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In Ryder, when trying to restore the local $U(1)$ gauge symmetry of the complex scalar field $\phi=\phi_1+i\phi_2$, the final Lagrangian consists of the following four parts: $$L_0=(\partial_{\mu}\phi)(\partial^{\mu}\phi^*)-m^2\phi^*\phi$$ which is the free particle Lagrangian, $$L_1=-eJ^{\mu}A_{\mu}$$ which is where the $A_{\mu}$ is introduced, $$L_2=e^2A_{\mu}A^{\mu}\phi^*\phi$$ and $$L_3=-\frac{1}{4}F^{\mu\nu}F_{\mu\nu}$$ with $F_{\mu\nu}=\partial_{\mu}A_{\nu}-\partial_{\nu}A_{\mu}$, which is gauge invariant. On top of $L_0$, the additional $L_1$ and $L_2$ seems to be quite natural. However, for the $L_3$ part, it doesn't seem to be necessary to me, while Ryder's argument is that "the field $A_{\mu}$ must presumably contribute by itself to the Lagrangian". If we now look back, we know that the $L_3$ term actually gives us the Maxwell's equations. but I'm still not convinced by Ryder's argument. So the question is how do we know that $A_{\mu}$ must contribute to the Lagrangian?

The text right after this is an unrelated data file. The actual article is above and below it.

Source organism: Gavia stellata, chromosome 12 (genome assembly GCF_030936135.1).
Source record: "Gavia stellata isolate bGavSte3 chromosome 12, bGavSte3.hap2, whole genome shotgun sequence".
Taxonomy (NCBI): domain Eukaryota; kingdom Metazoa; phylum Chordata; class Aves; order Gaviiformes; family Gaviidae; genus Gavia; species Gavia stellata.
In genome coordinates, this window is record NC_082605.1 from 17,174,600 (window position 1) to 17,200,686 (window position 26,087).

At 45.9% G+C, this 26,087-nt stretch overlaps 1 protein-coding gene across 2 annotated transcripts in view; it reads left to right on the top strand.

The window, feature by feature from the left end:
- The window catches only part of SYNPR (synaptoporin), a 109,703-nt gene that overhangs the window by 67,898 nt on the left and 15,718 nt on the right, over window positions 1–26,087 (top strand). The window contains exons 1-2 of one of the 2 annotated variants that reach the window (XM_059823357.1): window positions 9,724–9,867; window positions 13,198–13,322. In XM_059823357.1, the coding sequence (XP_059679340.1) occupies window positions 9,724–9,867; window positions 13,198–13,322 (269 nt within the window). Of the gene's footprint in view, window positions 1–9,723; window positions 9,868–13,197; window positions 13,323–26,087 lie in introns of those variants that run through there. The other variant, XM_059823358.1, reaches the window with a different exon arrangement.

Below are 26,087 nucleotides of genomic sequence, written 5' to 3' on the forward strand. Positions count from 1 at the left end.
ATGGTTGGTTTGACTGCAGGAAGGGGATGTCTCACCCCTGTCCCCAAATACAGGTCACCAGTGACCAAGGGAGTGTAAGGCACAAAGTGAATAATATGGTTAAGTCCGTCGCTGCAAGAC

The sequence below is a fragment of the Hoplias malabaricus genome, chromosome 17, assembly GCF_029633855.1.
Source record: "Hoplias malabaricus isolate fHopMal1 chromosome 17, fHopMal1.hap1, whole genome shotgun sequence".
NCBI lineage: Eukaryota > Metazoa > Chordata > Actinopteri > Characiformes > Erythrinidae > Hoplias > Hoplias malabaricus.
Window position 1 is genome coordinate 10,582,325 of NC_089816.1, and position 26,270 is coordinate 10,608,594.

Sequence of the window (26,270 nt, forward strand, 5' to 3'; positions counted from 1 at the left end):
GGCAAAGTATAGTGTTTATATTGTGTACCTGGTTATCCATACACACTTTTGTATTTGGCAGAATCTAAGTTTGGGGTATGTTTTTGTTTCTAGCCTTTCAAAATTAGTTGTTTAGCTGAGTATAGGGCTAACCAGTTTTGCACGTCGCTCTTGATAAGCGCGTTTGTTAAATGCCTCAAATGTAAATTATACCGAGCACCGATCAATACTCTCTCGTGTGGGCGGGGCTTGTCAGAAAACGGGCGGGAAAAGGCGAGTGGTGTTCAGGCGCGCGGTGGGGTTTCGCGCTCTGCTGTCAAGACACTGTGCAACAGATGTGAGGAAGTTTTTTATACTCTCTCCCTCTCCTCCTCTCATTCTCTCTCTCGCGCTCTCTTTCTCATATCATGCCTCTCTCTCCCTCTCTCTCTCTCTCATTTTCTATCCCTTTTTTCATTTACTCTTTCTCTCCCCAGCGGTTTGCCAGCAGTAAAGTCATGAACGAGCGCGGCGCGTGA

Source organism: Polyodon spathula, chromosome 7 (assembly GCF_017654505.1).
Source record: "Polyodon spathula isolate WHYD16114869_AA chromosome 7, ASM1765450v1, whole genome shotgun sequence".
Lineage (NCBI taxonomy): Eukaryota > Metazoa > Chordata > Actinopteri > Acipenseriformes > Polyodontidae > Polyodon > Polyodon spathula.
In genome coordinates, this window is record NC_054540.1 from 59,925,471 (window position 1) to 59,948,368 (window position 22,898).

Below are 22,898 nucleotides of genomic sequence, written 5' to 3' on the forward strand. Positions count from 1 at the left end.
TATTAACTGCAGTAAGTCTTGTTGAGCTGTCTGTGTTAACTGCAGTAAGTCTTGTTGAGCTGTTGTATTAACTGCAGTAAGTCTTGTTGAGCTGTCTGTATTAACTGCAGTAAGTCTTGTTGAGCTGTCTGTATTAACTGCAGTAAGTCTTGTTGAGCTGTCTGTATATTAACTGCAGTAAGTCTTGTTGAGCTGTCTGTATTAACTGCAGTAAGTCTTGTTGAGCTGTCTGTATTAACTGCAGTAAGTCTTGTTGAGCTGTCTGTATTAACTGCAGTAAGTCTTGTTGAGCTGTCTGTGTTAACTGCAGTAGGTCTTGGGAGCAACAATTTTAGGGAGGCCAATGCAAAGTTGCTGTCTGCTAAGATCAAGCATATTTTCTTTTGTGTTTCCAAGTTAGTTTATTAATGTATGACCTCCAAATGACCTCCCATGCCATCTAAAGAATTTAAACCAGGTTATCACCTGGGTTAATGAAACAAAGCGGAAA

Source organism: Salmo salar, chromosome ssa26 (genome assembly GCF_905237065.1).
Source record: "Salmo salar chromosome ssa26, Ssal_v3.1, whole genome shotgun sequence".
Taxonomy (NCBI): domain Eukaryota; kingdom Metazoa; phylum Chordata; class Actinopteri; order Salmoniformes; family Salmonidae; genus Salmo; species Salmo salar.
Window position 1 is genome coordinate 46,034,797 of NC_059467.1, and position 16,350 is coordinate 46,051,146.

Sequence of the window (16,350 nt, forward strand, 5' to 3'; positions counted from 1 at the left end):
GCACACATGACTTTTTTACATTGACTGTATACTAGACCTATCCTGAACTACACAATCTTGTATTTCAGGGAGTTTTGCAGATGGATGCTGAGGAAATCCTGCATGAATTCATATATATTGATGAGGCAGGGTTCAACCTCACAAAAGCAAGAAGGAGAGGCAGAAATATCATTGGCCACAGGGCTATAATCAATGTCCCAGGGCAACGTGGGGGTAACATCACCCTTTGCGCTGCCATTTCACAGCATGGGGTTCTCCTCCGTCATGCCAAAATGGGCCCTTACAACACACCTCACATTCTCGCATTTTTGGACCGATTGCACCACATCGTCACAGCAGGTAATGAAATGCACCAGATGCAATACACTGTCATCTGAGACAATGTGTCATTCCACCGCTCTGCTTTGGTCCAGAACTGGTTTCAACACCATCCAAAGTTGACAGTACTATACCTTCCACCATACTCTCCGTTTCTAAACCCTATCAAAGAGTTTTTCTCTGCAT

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An intuitive way to see why a term proportional to $F_{\mu\nu}F^{\mu\nu}$ is natural is recognizing the fact that this term introduces dynamics for the gauge field. If you make the dependence on the gauge field explicit, you will see that it contains a properly normalized kinetic term, allowing us to treat it as a field propagating in spacetime. This, as you suggested, makes sense since the term is needed to recover the full set of Maxwell equations.

Furthermore, the term is consistent with all symmetries one would want the theory to possess, namely gauge and Poincaré invariance.

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